The Glasgow Precision Oncology Laboratory (GPOL) at the University of Glasgow has developed a series of tests called an assay for all types of cancer. The cancer test are designed specifically to allow doctors to give personalised treatments to patients based on their tumour type and genetic makeup.
The Glasgow Cancer Test has the potential to change how patients are treated for cancer.
What is the Glasgow Cancer Test?
Researchers from the University have found that approximately 95% of the genomic or biological changes that lead to cancer are already known about. These changes differ from person to person, leading to some treatments being more effective for some people than others. They also change according to the type of tumour and where it is. Therefore, testing for the genomic changes in each individual patient with cancer allows doctors to give the most effective possible treatments.
The Test takes a sample of DNA from a tumour and using this can investigate which treatments would be most effective for the tumour and try to find out why the cancer developed in the first place. This is called precision medicine or genomic medicine.
What does this mean for patients with pancreatic cancer?
Researchers are discovering more and more of the biological changes that take place when a patient has pancreatic cancer. There are many genomic changes that lead to the development of the disease and therefore each patient with pancreatic cancer has a slightly different disease.
The researchers believe that testing all of the possible changes that have led to pancreatic cancer could provide many different personalised treatments for the disease.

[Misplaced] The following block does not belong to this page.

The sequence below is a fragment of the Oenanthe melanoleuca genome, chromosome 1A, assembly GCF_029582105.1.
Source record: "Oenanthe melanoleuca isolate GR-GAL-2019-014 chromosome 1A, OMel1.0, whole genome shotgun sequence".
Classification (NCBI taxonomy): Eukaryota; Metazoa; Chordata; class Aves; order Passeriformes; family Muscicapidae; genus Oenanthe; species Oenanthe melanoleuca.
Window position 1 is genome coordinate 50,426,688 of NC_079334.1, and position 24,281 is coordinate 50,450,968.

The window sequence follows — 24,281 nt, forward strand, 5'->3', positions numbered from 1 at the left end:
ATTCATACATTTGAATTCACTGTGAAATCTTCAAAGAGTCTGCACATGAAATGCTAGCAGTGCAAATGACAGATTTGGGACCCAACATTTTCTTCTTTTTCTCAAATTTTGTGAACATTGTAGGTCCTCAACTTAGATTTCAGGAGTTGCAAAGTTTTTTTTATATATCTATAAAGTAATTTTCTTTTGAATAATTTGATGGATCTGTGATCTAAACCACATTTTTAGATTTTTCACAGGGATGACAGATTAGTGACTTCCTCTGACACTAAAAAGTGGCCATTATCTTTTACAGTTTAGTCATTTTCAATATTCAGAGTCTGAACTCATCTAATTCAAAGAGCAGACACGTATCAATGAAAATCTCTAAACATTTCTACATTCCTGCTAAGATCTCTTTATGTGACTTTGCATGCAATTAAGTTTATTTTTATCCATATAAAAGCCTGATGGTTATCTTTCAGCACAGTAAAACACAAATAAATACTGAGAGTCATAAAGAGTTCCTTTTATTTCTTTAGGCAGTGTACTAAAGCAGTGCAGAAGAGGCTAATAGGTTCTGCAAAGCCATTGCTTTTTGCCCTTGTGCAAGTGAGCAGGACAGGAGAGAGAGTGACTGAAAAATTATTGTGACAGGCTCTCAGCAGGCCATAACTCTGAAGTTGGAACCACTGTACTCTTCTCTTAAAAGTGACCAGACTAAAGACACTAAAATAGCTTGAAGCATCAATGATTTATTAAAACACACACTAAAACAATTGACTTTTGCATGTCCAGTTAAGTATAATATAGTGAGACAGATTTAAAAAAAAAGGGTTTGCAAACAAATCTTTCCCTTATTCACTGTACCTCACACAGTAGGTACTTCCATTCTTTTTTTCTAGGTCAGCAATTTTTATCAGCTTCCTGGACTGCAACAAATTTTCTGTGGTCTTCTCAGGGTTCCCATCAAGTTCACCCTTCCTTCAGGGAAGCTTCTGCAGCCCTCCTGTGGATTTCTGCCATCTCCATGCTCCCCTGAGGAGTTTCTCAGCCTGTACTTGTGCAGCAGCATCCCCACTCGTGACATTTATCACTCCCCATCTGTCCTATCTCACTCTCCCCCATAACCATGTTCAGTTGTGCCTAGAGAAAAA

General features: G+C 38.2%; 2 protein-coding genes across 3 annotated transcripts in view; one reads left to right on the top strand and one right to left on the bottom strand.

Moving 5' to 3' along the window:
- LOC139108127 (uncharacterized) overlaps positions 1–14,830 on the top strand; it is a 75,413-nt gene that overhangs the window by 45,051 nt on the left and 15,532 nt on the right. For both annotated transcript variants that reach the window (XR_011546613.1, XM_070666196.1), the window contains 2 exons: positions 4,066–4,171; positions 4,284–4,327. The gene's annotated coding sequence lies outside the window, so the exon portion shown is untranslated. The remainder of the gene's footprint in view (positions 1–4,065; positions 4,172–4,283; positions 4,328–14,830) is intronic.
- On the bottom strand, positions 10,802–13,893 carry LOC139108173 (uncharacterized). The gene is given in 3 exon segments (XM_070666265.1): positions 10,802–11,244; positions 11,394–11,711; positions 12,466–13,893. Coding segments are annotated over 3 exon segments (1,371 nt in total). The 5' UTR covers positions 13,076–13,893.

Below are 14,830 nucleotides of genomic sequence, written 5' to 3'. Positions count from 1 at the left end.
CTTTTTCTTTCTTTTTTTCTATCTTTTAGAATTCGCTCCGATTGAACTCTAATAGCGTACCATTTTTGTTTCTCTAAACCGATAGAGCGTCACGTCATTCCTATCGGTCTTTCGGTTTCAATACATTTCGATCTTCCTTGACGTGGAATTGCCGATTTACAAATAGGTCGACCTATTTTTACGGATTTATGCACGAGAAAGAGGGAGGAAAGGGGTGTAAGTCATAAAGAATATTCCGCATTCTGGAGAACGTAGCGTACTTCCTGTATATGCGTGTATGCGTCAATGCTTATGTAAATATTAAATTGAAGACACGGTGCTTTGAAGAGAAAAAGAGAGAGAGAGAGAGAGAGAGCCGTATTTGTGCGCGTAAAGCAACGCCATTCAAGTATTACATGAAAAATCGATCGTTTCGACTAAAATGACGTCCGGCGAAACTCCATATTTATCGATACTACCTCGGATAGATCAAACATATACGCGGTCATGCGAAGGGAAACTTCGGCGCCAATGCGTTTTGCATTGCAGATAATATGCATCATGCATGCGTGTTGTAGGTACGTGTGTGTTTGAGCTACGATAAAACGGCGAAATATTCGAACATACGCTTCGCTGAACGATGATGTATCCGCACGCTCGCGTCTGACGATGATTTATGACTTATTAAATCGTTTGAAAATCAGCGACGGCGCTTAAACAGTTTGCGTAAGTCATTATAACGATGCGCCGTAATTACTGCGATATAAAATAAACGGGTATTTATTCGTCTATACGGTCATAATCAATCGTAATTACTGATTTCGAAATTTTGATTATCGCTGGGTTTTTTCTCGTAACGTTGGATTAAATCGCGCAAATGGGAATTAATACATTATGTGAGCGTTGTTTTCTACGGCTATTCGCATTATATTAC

It is clear that if patients can receive personalised treatments for their disease then it is likely to benefit them and lead to improvements in the length of life as well as the quality of life.
When can the tests be used?
The tests have been developed over the last five years and are now entering a stage where they can be routinely used. Currently, they will be made available to patients taking part in clinical trials to make sure that they are receiving the treatments tailored to them. NHS labs in England and Scotland, as well as a company called Agilent Technologies, are currently evaluating the test and should report back towards the end of 2020.
The researchers aim to have the test available to all patients diagnosed with cancer in the NHS.
The test is designed to be cost effective and require no specialist preparation.
The researchers are confident that the test gathers the known information about the biological changes in the body that cause cancer. Furthermore, as the test is used around the world, it will allow the researchers to identify new changes associated with different cancer types that can then be targets for treatment.
The Glasgow Cancer Test has the potential to change how patients are treated for cancer. Pancreatic Cancer Action will be following the progress of the test and keeping in touch with the research team to hear how the test could benefit patients further.